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Title: Lung cancer treatment is influenced by income, education, age and place of residence in a country with universal health coverage
Authors: Nilssen Y; Strand TE; Fjellbirkeland L; Bartnes K; Brustugun OT; O’Connell DL; Yu XQ; Møller B
Categories: Cancer Type - Lung Cancer
Cancer Control, Survivorship, and Outcomes Research - Surveillance
Year: 2016
Journal Title: International Journal of Cancer
Volume: 138
Issue: 6
Page number start: 1350
Page number end: 1360
Abstract: Selection of lung cancer treatment should be based on tumour characteristics, physiological reserves and preferences of the patient. Our aims were to identify and quantify other factors associated with treatment received. Lung cancer patient data from 2002 to 2011 were obtained from the national population-based Cancer Registry of Norway, Statistics Norway and the Norwegian Patient Register. Multivariable logistic regression examined whether year of diagnosis, age, sex, education, income, health trust, smoking status, extent of disease, histology and comorbidities were associated with choice of treatment; surgery or radical or palliative radiotherapy, within 1 year of diagnosis. Among the 24,324 lung cancer patients identified, the resection rate remained constant while the proportion of radical radiotherapy administered increased from 8.6 to 14.1%. Older patients, those with lower household incomes and certain health trusts were less likely to receive any treatment. Lower education and the male gender were identified as negative predictors for receiving surgery. Smoking history was positively associated with both radical and palliative radiotherapy, while comorbidity and symptoms were independently associated with receiving surgery and palliative radiotherapy. Although Norway is a highly egalitarian country with a free, universal healthcare system, this study indicates that surgery and radical and palliative radiotherapy were under-used among the elderly, those with a lower socioeconomic status and those living in certain health trusts.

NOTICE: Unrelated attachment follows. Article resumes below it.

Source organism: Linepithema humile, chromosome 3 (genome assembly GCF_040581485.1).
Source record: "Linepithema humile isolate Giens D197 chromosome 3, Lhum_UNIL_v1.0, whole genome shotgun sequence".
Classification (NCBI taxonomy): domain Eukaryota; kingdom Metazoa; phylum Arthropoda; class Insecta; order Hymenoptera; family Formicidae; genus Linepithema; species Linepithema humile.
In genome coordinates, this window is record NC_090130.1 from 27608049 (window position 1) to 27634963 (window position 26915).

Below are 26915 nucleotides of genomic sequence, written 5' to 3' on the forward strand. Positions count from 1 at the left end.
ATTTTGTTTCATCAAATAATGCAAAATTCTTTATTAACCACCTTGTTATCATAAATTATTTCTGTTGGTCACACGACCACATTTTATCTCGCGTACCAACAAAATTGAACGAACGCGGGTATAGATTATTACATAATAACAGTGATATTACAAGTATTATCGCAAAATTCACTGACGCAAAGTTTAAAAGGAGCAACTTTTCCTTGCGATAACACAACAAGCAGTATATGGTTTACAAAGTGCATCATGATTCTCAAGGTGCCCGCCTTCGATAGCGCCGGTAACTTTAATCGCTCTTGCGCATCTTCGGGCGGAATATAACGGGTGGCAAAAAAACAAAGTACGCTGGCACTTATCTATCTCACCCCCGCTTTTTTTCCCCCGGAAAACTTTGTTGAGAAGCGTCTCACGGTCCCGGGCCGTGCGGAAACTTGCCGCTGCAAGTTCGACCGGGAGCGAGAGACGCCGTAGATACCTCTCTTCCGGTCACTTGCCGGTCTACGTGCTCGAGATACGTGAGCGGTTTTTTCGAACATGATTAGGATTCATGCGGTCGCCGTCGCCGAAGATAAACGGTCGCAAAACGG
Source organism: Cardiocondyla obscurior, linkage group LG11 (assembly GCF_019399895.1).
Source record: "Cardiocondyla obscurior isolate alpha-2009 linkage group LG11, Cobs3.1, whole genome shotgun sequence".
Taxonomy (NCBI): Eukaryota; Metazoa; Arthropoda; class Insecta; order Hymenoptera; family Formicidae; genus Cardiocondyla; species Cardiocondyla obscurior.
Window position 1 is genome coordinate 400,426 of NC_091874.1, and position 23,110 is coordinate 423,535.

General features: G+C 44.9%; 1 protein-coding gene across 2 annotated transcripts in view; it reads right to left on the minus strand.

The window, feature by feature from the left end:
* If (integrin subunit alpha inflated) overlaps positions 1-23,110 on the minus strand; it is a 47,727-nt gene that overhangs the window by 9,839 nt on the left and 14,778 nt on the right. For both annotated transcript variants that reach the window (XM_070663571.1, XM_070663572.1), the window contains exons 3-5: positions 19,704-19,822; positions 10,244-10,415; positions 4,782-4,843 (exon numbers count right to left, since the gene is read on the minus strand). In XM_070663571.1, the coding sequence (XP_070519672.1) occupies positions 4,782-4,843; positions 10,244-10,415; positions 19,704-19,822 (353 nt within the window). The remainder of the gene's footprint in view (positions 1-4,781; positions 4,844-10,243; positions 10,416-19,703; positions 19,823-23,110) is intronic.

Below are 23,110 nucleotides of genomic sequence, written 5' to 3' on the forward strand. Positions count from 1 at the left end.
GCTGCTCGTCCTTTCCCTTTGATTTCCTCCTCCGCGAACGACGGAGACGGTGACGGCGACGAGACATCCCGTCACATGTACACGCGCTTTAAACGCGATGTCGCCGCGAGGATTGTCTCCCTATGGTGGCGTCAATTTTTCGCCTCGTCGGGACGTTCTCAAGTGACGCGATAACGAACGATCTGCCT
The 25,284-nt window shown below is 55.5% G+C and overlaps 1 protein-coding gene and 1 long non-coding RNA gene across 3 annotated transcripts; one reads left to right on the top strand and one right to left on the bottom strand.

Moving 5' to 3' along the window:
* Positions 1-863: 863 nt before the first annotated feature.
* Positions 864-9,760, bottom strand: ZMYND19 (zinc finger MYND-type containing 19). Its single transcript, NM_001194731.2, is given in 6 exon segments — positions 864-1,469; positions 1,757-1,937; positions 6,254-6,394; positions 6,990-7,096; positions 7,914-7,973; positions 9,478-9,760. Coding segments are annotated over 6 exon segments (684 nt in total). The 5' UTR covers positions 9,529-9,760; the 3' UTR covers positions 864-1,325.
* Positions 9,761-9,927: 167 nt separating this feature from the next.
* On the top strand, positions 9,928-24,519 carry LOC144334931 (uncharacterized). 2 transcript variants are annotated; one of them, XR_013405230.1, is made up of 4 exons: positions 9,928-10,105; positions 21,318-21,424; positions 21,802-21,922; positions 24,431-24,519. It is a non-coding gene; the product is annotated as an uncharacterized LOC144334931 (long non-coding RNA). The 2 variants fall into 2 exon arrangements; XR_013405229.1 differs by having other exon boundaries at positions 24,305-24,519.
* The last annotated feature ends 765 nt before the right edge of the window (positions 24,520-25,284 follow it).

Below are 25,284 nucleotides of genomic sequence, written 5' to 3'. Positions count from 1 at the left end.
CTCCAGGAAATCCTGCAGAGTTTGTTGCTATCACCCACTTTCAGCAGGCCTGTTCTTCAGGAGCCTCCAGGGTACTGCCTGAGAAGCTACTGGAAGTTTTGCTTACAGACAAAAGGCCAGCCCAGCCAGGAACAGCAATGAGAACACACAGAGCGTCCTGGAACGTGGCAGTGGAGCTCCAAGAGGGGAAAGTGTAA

Division: Cancer Research Division
DOI: doi: 10.1002/ijc.29875
Appears in Collections:Research Articles

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